But for most of the day, the only religious news in the Daily Mail, apart from Godís interest in Wimbledon, was this: "The verger of All Saints Church, West Bromwich, has appealed for donations of knicker elastic to mend a church clock. David Lord said in his parish magazine that 18 inches of knicker elastic would allow him to recondition the 10-year-old timepiece."

It would, Iím sure, be unhelpful to speculate on how much knicker elastic is required to mend the finances of the Church of England.

The Times and the Daily Telegraph both carried stories about proposed changes in the mechanisms for electing bishops. No one else bothered. Itís not at first sight obvious why there should be such a left/right split in the coverage of religious affairs among the broadsheets. Itís not as if anyone can afford to ignore the potential market of people who go to church; the thought occurs, however, that ignoring the General Synod is not the same thing as ignoring Christianity: in fact it aligns the papers with most of their Anglican readership. The point was made most prettily by Don Cupitt, in the Guardian where he told a story about how a Bishop, asked to speak to the Sea of Faith conference, had pulled out on the grounds that he was a member of the Doctrine Commission. As Cupitt said, it appears that this post disqualifies a bishop from discussing Christian doctrine.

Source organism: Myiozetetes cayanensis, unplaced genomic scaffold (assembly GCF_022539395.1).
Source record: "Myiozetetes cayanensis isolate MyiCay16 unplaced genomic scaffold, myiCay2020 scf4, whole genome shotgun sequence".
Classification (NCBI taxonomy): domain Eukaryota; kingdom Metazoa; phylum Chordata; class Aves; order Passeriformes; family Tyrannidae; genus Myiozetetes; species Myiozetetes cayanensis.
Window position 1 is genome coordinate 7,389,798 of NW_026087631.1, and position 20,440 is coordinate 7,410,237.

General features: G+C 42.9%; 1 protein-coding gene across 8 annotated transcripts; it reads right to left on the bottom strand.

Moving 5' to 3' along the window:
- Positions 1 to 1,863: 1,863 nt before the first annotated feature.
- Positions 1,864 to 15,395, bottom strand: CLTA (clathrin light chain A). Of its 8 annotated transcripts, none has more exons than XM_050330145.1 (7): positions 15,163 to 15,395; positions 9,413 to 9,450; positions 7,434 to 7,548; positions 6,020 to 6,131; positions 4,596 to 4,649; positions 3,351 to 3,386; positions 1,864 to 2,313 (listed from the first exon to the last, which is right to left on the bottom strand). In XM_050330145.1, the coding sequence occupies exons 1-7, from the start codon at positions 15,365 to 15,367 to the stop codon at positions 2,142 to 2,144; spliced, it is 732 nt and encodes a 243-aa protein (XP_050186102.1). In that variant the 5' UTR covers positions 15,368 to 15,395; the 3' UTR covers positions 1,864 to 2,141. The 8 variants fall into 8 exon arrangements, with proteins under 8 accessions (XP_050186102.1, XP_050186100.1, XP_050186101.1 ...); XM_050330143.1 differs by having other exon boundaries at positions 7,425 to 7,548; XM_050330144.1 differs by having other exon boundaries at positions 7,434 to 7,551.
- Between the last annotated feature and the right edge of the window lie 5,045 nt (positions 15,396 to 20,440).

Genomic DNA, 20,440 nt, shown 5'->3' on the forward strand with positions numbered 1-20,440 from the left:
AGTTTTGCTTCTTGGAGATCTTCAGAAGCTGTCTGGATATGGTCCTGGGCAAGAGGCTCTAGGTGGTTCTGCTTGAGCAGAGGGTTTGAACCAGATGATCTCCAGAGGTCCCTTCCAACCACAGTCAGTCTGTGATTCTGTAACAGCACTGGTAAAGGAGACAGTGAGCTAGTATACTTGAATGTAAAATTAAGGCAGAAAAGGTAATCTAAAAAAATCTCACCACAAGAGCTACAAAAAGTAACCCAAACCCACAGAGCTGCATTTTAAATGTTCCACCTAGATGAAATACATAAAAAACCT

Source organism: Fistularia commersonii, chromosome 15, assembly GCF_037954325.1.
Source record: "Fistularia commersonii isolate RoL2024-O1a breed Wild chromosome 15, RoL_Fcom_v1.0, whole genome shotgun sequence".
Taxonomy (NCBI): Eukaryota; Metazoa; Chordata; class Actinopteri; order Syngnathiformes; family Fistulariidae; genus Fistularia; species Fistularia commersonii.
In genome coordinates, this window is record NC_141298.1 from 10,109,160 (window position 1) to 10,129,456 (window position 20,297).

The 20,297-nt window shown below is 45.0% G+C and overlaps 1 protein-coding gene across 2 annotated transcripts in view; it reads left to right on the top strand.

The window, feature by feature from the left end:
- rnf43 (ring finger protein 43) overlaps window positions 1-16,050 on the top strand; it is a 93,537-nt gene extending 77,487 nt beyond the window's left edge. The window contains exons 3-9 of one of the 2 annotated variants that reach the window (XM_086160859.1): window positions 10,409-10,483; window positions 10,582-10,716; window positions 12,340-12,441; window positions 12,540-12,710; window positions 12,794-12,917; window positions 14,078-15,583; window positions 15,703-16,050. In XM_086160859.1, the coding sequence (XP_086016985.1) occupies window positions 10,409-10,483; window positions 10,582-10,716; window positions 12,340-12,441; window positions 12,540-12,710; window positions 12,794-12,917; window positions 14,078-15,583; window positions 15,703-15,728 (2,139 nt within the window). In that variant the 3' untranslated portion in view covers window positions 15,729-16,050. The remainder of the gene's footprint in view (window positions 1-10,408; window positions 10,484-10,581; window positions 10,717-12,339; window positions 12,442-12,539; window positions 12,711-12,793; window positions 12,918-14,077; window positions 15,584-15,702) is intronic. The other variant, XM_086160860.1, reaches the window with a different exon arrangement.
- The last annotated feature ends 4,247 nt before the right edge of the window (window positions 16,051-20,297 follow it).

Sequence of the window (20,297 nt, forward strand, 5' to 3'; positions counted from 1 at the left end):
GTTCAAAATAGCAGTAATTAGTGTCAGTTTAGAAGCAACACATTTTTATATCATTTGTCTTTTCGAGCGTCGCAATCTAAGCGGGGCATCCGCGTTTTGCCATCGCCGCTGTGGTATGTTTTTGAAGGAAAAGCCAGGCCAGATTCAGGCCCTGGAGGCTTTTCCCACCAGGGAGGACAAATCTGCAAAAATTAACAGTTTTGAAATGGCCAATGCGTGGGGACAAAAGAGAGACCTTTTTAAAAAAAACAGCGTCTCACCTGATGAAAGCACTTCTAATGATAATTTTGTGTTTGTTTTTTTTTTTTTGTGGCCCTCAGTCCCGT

Much safer to stay in the House of Lords. This was the subject of some rather confusing reporting in the Times. On Friday, Ruth Gledhill had what looked like a completely staight report of the Synod debeating the matter, and resolving that more bishops in the House of Lords would be a Good Thing. Anthony Howard, a columnist who clearly has the Church of England as one of his hobbies, described a far more dramatic event the following Tuesday: "Last weekend the Church of England stopped just short of running up the flag of revolt against the Government. It fell to the highly pragmatic Bishop of Durham, Michael Turnbull, to persuade the General Synod meeting in York not to express its outright opposition to any diminution in the total number of bishops (26) who currently represent it in the House of Lords."

He went on to say that the Bishops were almost the only true meritocrats in the House of Lords: "Each and every one of them has, after all, got where he is ó alas, there are still no women ó through his own distinction in his chosen profession." This seems a terrible slur on all the members of the House of Lords whose chosen profession is making money, and whose hobby is handing it over to political parties. Perhaps the answer to everyoneís troubles is to reserve ten seats in the House of Lords for honorary bishops: captains of industry who have raised most money for the Church Commissioners.